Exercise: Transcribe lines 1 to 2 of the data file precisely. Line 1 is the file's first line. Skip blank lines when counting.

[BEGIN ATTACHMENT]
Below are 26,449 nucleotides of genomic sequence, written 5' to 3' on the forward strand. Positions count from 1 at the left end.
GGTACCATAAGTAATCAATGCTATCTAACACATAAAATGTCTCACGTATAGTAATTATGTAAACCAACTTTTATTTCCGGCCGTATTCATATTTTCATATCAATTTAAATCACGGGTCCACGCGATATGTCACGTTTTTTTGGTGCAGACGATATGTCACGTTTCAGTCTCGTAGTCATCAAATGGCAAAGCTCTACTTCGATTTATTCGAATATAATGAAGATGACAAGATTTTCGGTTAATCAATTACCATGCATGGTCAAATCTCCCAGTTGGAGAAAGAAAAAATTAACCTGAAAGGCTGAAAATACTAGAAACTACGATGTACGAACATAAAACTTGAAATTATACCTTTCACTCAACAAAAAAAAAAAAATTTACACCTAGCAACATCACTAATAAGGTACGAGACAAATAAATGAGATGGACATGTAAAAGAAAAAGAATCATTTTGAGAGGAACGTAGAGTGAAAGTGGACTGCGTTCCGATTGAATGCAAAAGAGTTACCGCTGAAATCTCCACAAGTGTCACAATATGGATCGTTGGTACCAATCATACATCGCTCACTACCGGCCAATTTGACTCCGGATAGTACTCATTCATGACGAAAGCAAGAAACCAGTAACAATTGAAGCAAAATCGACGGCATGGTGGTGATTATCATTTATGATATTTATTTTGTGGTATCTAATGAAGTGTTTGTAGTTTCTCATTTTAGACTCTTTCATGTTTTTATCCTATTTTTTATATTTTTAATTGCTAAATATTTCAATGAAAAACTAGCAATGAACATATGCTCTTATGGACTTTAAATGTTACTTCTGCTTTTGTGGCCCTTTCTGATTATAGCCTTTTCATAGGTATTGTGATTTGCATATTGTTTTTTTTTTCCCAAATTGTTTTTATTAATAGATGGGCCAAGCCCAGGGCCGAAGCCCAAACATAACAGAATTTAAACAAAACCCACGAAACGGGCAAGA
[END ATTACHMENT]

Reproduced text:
Below are 26,449 nucleotides of genomic sequence, written 5' to 3' on the forward strand. Positions count from 1 at the left end.
GGTACCATAAGTAATCAATGCTATCTAACACATAAAATGTCTCACGTATAGTAATTATGTAAACCAACTTTTATTTCCGGCCGTATTCATATTTTCATATCAATTTAAATCACGGGTCCACGCGATATGTCACGTTTTTTTGGTGCAGACGATATGTCACGTTTCAGTCTCGTAGTCATCAAATGGCAAAGCTCTACTTCGATTTATTCGAATATAATGAAGATGACAAGATTTTCGGTTAATCAATTACCATGCATGGTCAAATCTCCCAGTTGGAGAAAGAAAAAATTAACCTGAAAGGCTGAAAATACTAGAAACTACGATGTACGAACATAAAACTTGAAATTATACCTTTCACTCAACAAAAAAAAAAAAATTTACACCTAGCAACATCACTAATAAGGTACGAGACAAATAAATGAGATGGACATGTAAAAGAAAAAGAATCATTTTGAGAGGAACGTAGAGTGAAAGTGGACTGCGTTCCGATTGAATGCAAAAGAGTTACCGCTGAAATCTCCACAAGTGTCACAATATGGATCGTTGGTACCAATCATACATCGCTCACTACCGGCCAATTTGACTCCGGATAGTACTCATTCATGACGAAAGCAAGAAACCAGTAACAATTGAAGCAAAATCGACGGCATGGTGGTGATTATCATTTATGATATTTATTTTGTGGTATCTAATGAAGTGTTTGTAGTTTCTCATTTTAGACTCTTTCATGTTTTTATCCTATTTTTTATATTTTTAATTGCTAAATATTTCAATGAAAAACTAGCAATGAACATATGCTCTTATGGACTTTAAATGTTACTTCTGCTTTTGTGGCCCTTTCTGATTATAGCCTTTTCATAGGTATTGTGATTTGCATATTGTTTTTTTTTTCCCAAATTGTTTTTATTAATAGATGGGCCAAGCCCAGGGCCGAAGCCCAAACATAACAGAATTTAAACAAAACCCACGAAACGGGCAAGA